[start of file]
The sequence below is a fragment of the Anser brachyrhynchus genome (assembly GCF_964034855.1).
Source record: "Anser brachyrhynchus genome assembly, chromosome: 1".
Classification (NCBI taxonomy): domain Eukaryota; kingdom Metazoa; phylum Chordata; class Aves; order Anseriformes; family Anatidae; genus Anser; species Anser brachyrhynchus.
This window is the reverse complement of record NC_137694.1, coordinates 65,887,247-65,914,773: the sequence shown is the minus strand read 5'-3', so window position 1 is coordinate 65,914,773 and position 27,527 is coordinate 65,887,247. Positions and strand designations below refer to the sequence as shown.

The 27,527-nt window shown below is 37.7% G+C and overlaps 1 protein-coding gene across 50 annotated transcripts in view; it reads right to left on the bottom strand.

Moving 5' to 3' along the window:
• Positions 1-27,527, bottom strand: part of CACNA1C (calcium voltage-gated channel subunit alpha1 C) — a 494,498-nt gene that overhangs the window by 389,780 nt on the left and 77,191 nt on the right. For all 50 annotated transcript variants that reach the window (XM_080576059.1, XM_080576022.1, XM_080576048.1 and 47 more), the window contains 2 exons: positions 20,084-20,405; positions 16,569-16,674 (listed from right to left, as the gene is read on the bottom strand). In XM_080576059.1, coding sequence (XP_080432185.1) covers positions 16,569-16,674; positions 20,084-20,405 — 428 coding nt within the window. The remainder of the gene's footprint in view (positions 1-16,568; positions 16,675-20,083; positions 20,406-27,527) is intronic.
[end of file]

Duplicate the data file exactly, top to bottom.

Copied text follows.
The sequence below is a fragment of the Anser brachyrhynchus genome (assembly GCF_964034855.1).
Source record: "Anser brachyrhynchus genome assembly, chromosome: 1".
Classification (NCBI taxonomy): domain Eukaryota; kingdom Metazoa; phylum Chordata; class Aves; order Anseriformes; family Anatidae; genus Anser; species Anser brachyrhynchus.
This window is the reverse complement of record NC_137694.1, coordinates 65,887,247-65,914,773: the sequence shown is the minus strand read 5'-3', so window position 1 is coordinate 65,914,773 and position 27,527 is coordinate 65,887,247. Positions and strand designations below refer to the sequence as shown.

The 27,527-nt window shown below is 37.7% G+C and overlaps 1 protein-coding gene across 50 annotated transcripts in view; it reads right to left on the bottom strand.

Moving 5' to 3' along the window:
• Positions 1-27,527, bottom strand: part of CACNA1C (calcium voltage-gated channel subunit alpha1 C) — a 494,498-nt gene that overhangs the window by 389,780 nt on the left and 77,191 nt on the right. For all 50 annotated transcript variants that reach the window (XM_080576059.1, XM_080576022.1, XM_080576048.1 and 47 more), the window contains 2 exons: positions 20,084-20,405; positions 16,569-16,674 (listed from right to left, as the gene is read on the bottom strand). In XM_080576059.1, coding sequence (XP_080432185.1) covers positions 16,569-16,674; positions 20,084-20,405 — 428 coding nt within the window. The remainder of the gene's footprint in view (positions 1-16,568; positions 16,675-20,083; positions 20,406-27,527) is intronic.